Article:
Given its history, many think Nuremberg will be stuck in the past, but the Germanisches Nationalmuseum is balanced by the city’s exciting modern art collection: Neues Museum.

A sweeping glass façade introduces more than 3,000 square metres of exhibition space where contemporary paintings, sculptures, video art and photographs vie for attention.

Eat and drink

Guests on-board river cruises to Nuremberg get the best of both worlds: traditional cuisine and trendy new eateries.

Albrecht Dürer StubeHooks filled with pretzels in a Nuremberg restaurant

This haven of traditional German fare sits round the corner from Renaissance artist Albrecht Dürer’s former home. The visionary’s works decorate the walls and steaming plates of potato cakes with mushroom sauce, roasted pork shoulder with dumplings and local sausages land in front of eager diners. Try the apple fritters for dessert!

Cafe Bar Katz

This is one of Nuremberg’s coolest hangouts, but in no way reserved for the young. 1970s coffee tables, retro desks and 1980s high-back chairs offer quirky places to enjoy vegetarian fare alongside steaming espressos. The atmosphere is relaxing and the food absolutely delicious.

Brezen Kolb

Pretzels are one of the simplest yet most delicious German exports, and the pretzels in Nuremberg are something else. One of the best places to sample them is Brezen Kolb, a chain of kiosks you will find across the city. Flavoursome and satisfying, these tasty knots of twisted dough can be ordered plain or filled with things like ham, garlic and chives or soft cheese.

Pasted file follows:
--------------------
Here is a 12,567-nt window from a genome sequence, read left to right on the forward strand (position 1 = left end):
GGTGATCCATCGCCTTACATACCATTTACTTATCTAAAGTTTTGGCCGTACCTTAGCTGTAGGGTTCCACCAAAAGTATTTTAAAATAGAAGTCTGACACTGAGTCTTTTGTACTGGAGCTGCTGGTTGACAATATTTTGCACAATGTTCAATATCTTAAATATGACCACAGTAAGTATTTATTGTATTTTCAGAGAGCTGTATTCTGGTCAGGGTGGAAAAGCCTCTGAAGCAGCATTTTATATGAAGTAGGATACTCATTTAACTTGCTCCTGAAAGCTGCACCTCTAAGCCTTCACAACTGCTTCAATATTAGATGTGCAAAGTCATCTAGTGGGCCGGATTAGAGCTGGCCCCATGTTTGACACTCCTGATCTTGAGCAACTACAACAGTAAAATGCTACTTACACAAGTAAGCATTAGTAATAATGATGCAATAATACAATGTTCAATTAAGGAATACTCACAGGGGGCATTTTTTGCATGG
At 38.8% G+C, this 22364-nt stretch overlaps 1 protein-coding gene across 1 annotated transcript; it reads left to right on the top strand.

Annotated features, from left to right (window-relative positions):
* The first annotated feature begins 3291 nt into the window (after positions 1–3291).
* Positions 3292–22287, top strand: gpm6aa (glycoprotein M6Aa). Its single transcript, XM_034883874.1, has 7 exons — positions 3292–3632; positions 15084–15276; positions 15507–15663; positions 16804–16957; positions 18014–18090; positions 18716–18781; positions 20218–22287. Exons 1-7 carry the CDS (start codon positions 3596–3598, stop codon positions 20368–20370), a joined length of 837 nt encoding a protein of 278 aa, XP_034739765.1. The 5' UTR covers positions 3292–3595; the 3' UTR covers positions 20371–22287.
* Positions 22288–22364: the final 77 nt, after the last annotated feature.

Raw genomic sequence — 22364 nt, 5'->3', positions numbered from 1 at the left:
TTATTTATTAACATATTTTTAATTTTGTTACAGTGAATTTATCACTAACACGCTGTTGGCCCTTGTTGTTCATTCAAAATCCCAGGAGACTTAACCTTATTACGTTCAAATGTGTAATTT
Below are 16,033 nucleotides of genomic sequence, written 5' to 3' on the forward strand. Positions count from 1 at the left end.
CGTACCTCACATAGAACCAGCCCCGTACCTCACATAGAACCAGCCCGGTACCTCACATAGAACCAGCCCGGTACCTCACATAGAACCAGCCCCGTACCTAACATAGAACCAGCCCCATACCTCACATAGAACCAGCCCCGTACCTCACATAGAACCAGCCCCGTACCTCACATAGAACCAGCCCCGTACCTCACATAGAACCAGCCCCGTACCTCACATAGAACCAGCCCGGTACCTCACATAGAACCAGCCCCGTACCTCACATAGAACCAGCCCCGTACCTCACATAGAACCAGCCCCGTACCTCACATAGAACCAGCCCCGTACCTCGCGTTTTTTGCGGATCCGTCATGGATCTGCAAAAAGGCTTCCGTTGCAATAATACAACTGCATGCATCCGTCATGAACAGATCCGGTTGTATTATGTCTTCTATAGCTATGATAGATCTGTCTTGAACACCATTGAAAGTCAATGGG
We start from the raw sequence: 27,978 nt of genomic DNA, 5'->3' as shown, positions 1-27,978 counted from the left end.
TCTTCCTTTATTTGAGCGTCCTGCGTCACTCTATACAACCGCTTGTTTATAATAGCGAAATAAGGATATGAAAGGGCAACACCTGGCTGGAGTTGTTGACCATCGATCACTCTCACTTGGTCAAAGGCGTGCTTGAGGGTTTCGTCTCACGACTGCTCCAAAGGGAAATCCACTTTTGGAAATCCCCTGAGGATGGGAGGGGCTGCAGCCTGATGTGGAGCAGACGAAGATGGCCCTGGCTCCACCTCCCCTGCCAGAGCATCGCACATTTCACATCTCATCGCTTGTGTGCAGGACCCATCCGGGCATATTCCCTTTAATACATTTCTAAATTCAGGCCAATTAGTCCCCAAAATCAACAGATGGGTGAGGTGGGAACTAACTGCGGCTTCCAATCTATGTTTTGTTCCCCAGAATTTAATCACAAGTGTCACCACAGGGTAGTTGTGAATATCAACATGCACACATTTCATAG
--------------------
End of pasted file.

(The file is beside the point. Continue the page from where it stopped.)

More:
Don’t miss

People walking through Nuremberg's Christmas market at night time

We know it isn’t possible to fit absolutely everything into port days in Nuremberg, so here are a few authentic experiences we think deserve priority:

  • Christmas markets: Cruises featuring Christkindlsmarkt are obviously seasonal, but if your festive season is free, I’d highly recommend timing your river holiday to coincide with them. The main thoroughfare can be found in Hauptmarkt, the Altstadt’s main square.
  • Gingerbread: Nuremberg Lebkuchen is a city-wide institution that isn’t just a perfect accompaniment to the river cruise port’s Christmas markets. Gently spiced and endlessly comforting, it melts in your mouth and is the perfect gift for loved ones back home.
  • Beer: German beer is world-renowned and Nuremberg has no shortage of breweries and beer tours. If you simply want to enjoy a pint in an authentic setting, however, head for Schanzenbräu Schankwirtschaft, Nürnberger Altstadthof or Barfusser.

If you would like to experience the history, culture and beauty of Nuremberg yourself, book a Main river cruise exploring the Rhine–Main–Danube Canal. Call our Cruise Concierge team on 0800 197 0854 to plan your voyage.

Have you visited Nuremberg before? Let us know what you loved most about the city using the comment box below.